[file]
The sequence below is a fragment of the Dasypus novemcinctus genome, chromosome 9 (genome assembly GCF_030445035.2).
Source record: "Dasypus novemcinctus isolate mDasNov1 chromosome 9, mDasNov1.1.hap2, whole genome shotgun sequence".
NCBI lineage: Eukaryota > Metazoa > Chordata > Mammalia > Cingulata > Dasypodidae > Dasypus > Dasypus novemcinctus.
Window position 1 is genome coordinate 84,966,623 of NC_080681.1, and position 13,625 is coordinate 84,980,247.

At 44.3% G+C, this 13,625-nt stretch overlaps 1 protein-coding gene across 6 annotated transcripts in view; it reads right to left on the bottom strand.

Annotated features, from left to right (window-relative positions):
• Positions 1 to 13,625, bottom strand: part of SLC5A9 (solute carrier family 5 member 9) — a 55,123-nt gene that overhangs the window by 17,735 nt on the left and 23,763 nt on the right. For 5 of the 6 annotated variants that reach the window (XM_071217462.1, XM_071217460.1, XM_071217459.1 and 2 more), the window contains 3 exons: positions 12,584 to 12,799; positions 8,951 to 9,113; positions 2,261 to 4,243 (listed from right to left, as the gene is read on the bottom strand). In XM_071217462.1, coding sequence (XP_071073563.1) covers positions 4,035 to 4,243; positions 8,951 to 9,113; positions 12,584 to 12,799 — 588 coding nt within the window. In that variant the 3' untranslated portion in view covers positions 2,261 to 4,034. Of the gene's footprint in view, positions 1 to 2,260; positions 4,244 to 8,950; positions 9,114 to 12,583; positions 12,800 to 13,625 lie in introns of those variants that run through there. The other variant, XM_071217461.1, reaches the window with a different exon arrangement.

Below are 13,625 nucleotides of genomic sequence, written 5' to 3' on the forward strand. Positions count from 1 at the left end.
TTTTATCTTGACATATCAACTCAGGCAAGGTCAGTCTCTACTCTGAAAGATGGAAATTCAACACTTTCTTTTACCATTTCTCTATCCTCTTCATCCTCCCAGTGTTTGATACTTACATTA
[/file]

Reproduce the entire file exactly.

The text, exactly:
The sequence below is a fragment of the Dasypus novemcinctus genome, chromosome 9 (genome assembly GCF_030445035.2).
Source record: "Dasypus novemcinctus isolate mDasNov1 chromosome 9, mDasNov1.1.hap2, whole genome shotgun sequence".
NCBI lineage: Eukaryota > Metazoa > Chordata > Mammalia > Cingulata > Dasypodidae > Dasypus > Dasypus novemcinctus.
Window position 1 is genome coordinate 84,966,623 of NC_080681.1, and position 13,625 is coordinate 84,980,247.

At 44.3% G+C, this 13,625-nt stretch overlaps 1 protein-coding gene across 6 annotated transcripts in view; it reads right to left on the bottom strand.

Annotated features, from left to right (window-relative positions):
• Positions 1 to 13,625, bottom strand: part of SLC5A9 (solute carrier family 5 member 9) — a 55,123-nt gene that overhangs the window by 17,735 nt on the left and 23,763 nt on the right. For 5 of the 6 annotated variants that reach the window (XM_071217462.1, XM_071217460.1, XM_071217459.1 and 2 more), the window contains 3 exons: positions 12,584 to 12,799; positions 8,951 to 9,113; positions 2,261 to 4,243 (listed from right to left, as the gene is read on the bottom strand). In XM_071217462.1, coding sequence (XP_071073563.1) covers positions 4,035 to 4,243; positions 8,951 to 9,113; positions 12,584 to 12,799 — 588 coding nt within the window. In that variant the 3' untranslated portion in view covers positions 2,261 to 4,034. Of the gene's footprint in view, positions 1 to 2,260; positions 4,244 to 8,950; positions 9,114 to 12,583; positions 12,800 to 13,625 lie in introns of those variants that run through there. The other variant, XM_071217461.1, reaches the window with a different exon arrangement.

Below are 13,625 nucleotides of genomic sequence, written 5' to 3' on the forward strand. Positions count from 1 at the left end.
TTTTATCTTGACATATCAACTCAGGCAAGGTCAGTCTCTACTCTGAAAGATGGAAATTCAACACTTTCTTTTACCATTTCTCTATCCTCTTCATCCTCCCAGTGTTTGATACTTACATTA